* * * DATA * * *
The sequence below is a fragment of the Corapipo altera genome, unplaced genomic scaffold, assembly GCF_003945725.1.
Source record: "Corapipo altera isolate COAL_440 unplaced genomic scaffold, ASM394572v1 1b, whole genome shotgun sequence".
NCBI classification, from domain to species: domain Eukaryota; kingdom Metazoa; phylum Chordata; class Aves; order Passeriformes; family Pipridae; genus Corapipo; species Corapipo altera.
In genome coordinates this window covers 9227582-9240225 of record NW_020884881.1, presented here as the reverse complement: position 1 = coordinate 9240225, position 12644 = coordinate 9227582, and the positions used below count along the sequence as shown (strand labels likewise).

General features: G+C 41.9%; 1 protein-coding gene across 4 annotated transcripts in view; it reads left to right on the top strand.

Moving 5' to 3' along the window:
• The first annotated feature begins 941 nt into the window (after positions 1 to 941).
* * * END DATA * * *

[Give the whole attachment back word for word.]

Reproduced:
The sequence below is a fragment of the Corapipo altera genome, unplaced genomic scaffold, assembly GCF_003945725.1.
Source record: "Corapipo altera isolate COAL_440 unplaced genomic scaffold, ASM394572v1 1b, whole genome shotgun sequence".
NCBI classification, from domain to species: domain Eukaryota; kingdom Metazoa; phylum Chordata; class Aves; order Passeriformes; family Pipridae; genus Corapipo; species Corapipo altera.
In genome coordinates this window covers 9227582-9240225 of record NW_020884881.1, presented here as the reverse complement: position 1 = coordinate 9240225, position 12644 = coordinate 9227582, and the positions used below count along the sequence as shown (strand labels likewise).

General features: G+C 41.9%; 1 protein-coding gene across 4 annotated transcripts in view; it reads left to right on the top strand.

Moving 5' to 3' along the window:
• The first annotated feature begins 941 nt into the window (after positions 1 to 941).